Adam Liptak has an article in the New York Times describing the unequal apportionment in the U.S. Senate and the impact that it has on our politics. Here is an excerpt:
But the Senate is in contention for the least democratic legislative chamber. In some other countries with federal systems, in which states or provinces have independent political power, a malapportioned upper house may have only a weak or advisory role. In the United States, the Senate is at least equal in power to the House, and it possesses some distinctive responsibilities, like treaty ratification and the approval of presidential appointments. A recent appeals court decision severely limiting the president’s power to make recess appointments, if it stands, will further increase the Senate’s power.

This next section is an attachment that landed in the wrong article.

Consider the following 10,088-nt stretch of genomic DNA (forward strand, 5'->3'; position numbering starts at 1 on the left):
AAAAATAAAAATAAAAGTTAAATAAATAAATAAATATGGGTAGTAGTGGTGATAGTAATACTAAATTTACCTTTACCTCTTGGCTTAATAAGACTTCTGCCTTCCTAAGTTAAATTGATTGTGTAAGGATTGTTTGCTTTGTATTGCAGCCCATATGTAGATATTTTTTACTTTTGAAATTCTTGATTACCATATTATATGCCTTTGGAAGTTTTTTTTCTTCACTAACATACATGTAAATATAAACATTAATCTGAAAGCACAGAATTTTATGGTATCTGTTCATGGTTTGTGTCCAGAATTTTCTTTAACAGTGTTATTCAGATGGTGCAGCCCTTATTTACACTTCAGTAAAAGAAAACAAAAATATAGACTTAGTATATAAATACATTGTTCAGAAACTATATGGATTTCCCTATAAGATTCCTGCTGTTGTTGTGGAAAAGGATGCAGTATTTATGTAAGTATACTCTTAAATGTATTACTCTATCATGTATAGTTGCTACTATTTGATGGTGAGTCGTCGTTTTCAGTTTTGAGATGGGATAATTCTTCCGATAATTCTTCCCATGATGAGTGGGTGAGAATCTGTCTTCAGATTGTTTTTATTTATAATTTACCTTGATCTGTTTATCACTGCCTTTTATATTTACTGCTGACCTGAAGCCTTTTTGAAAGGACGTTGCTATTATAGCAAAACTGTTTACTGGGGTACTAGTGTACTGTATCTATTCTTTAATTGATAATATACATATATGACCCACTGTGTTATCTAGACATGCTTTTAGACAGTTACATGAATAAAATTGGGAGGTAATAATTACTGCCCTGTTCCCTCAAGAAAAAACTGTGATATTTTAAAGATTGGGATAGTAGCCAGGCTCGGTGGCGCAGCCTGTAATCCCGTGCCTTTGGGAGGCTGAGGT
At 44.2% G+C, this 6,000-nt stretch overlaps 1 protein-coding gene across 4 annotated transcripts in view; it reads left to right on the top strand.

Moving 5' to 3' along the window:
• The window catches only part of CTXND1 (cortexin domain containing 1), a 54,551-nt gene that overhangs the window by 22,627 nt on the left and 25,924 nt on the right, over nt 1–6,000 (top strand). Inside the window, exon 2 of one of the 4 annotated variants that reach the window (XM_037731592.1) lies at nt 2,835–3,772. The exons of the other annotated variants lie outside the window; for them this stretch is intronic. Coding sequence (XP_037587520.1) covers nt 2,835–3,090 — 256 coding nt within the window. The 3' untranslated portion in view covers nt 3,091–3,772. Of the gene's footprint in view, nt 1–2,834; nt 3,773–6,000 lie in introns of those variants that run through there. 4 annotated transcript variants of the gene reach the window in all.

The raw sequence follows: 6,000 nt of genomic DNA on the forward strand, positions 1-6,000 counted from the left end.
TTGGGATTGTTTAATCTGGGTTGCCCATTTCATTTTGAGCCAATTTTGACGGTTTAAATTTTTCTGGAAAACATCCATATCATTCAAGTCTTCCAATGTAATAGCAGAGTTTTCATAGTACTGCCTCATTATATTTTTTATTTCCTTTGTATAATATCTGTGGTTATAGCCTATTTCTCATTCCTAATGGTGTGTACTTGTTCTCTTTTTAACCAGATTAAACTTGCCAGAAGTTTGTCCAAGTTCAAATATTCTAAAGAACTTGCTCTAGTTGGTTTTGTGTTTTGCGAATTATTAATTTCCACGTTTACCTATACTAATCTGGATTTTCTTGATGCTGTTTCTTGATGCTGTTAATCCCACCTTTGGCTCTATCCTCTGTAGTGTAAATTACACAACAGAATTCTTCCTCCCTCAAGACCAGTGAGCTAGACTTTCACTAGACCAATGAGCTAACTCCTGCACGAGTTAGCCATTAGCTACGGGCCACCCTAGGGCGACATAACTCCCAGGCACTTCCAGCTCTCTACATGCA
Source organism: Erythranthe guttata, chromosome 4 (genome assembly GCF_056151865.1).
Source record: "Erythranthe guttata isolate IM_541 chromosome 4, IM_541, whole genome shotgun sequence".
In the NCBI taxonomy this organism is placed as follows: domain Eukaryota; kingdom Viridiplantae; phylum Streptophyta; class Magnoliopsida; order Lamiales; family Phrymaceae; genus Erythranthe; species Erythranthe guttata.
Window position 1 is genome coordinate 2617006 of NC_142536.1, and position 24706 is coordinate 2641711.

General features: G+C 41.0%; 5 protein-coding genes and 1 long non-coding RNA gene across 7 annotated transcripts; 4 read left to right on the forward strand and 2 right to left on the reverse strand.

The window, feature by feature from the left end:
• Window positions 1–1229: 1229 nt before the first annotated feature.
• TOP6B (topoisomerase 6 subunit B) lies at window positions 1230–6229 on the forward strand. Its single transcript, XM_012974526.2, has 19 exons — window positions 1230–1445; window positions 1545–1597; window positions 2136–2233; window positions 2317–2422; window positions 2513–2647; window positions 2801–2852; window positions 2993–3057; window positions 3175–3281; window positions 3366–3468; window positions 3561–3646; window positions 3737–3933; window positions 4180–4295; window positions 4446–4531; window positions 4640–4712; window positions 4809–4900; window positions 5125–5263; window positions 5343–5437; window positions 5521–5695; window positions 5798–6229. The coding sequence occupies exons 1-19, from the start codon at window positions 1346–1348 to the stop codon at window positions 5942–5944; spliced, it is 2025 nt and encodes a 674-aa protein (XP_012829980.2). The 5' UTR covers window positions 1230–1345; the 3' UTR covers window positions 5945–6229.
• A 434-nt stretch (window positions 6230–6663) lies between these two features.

Professor Dahl has calculated the difference between the local government unit with the most voting power and that with the least. The smallest ratio, 1.5, was in Austria, while in Belgium, Spain, India, Germany, Australia and Canada the ratio was never higher than 21 to 1.
In this country, the ratio between Wyoming’s representation and California’s is 66 to 1. By that measure, Professor Dahl found, only Brazil, Argentina and Russia had less democratic chambers. A separate analysis, by David Samuels and Richard Snyder, similarly found that geographically large countries with federal systems tend to overrepresent sparsely populated areas.